is football. Players who practice hard to put up a good showing to win some award are disappointed to see that the award always
goes to a goalkeeper or a scorer; or a lucky player, who, most of the time is just a spectator on the field throughout the
match. Should the scorer be given the man of the match only because he scores?
What about players who run up and down to feed the scorers on a platter? What about the truly deserving players? What about
the player who excels better than the rest?
Many a time, I am just curious to know the honesty of these awards
but the furthest I can go is be satisfied with overheard questions and answers of the spectators. Here's what I heard after
one of the non-regular one day tournament finals.
First spectator: "Who won the man of the match?"
spectator: "X of your club."
First spectator: "X?...But I never saw him do any magic there. He almost limped throughout
Second spectator: "No, but it is because of him the team reached the finals. You see, he scored in
the quarters and semis..."
Well, this is some truth. Still funny is to see a player who has entered as a substitute in the second session of a game being awarded the man of the match.
This occurred in one of the major tournaments last season. I wonder if any man-of-the-match award elsewhere in the world shows
such a record in football or any other sport.
Logically, the man of the
match is supposed to be considered for the whole match
and not part of the match. I have seen substitute goalkeepers in European and world soccer standing in only in the tie-breaker
and win cups for their teams just by virtue of their saves. But is there any record of them being awarded the man of the match?
In Kuwait, we have some of the best established administrators
of the game and I am really proud of people who are serving football but when it comes to confer a prestigious award, are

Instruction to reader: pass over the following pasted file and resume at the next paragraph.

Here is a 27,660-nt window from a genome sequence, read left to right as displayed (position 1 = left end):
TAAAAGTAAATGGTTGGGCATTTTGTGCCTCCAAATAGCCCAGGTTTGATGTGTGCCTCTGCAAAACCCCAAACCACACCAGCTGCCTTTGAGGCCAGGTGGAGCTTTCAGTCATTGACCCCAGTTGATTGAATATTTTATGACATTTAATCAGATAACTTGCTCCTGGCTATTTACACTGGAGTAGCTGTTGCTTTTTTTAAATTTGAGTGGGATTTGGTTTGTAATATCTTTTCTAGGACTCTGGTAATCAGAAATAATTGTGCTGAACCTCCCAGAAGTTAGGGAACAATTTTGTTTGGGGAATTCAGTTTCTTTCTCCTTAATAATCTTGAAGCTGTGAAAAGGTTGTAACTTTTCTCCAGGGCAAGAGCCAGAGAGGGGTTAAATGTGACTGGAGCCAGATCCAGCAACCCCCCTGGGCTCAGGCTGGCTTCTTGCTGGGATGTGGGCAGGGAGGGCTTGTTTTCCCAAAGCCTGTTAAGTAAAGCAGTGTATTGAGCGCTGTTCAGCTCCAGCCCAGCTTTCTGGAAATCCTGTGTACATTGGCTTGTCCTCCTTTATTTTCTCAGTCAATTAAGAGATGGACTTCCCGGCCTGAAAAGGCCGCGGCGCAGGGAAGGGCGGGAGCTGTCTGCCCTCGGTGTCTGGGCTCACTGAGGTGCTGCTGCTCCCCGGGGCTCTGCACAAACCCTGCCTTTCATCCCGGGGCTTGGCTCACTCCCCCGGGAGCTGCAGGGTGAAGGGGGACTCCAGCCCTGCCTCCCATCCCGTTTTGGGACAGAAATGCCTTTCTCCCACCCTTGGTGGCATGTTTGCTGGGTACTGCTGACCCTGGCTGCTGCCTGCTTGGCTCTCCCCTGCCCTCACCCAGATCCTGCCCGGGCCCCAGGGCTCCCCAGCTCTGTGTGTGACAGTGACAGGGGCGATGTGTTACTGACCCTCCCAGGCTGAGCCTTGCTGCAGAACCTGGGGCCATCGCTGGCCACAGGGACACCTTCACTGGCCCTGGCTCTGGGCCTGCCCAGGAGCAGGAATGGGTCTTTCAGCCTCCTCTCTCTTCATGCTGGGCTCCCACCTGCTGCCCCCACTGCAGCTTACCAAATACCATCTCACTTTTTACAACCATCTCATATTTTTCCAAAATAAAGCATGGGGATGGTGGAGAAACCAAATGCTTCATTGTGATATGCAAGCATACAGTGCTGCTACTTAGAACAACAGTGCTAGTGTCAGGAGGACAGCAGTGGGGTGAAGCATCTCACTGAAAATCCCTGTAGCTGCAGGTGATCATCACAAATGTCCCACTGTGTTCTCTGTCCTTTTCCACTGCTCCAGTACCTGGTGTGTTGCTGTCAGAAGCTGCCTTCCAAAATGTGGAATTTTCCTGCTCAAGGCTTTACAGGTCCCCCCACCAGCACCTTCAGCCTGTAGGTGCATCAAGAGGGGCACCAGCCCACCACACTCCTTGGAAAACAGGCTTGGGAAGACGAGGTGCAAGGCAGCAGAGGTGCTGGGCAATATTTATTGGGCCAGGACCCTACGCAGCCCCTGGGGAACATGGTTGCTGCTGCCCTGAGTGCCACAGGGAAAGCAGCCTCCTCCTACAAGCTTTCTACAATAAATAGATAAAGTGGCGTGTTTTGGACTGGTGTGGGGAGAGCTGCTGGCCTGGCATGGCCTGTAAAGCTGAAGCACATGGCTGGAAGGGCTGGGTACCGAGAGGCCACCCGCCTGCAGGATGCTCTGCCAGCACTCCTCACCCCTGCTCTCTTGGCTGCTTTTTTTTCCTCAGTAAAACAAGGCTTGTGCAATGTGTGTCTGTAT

they really involved? Many a time, the responsibility to choose the man of the match is left upon the chief guests, many
of whom have never kicked a football all their life.
I have noted some of the only genuine and well deserved
man of the match awards in games that I have watched. At the Navelim
Youth Centre (NYC) Trophy 1999-00 final, Tiago Fernandes of Colva United Centre won the man of the match for his beautiful
game against United Friends Club. This mid-fielder never scored any goals in the match but his shooting and precision
passing was too exciting to watch. In the NYC trophy 2001, Colva's defender Batist DMello was awarded the man of the match
for a noteworthy and memorable display against G.O.A Maroons. Bombay Boys' centre half Rumel Dias, man of the match at
the 2002 YRC Trophy final last year was an unanimous and undisputed decision.
Many a time, at the prize distribution
functions, there are more prizes for the committee members rather than the players. It looks that the organizers are actually
more interested in self appraisals than in football. Best Discipline team awards too are given to teams which raises a doubt
in people's mind. There is always a feeling that the organizers are trying to return some favor by bestowing this award on
some particular team rather than awarding it on merit. Is there any glitter left in such an award? Can we really feel proud
to win undeserved honors? Only, the KIFF League Fair Play Trophy given to the best disciplined team based on 'points'
system is awarded in all fairness.
True lovers of the game would appreciate if organizers keep an adjudicator
to decide the man of the match and other awards and let him justify the award/s in a few words like Ranjan Madugalle did after
each match at the recently concluded one day tri-series cricket tournament in India. And why can't the organizers be generous enough to
make the finals a little more memorable for the players by keeping the best goalkeeper, defender, mid-fielder and striker
awards other than just the man of the match?...
...Or you may guess what I want to say in conclusion like comedian
Prince Jacob, the guest of honor at the YRC Rising Stars Silver Jubilee Trophy final, who cited an example of a Minister
who was chief guest at a football game and told the organizers, "Why are the players running after one ball only? Give all
of them a ball each and let them enjoy."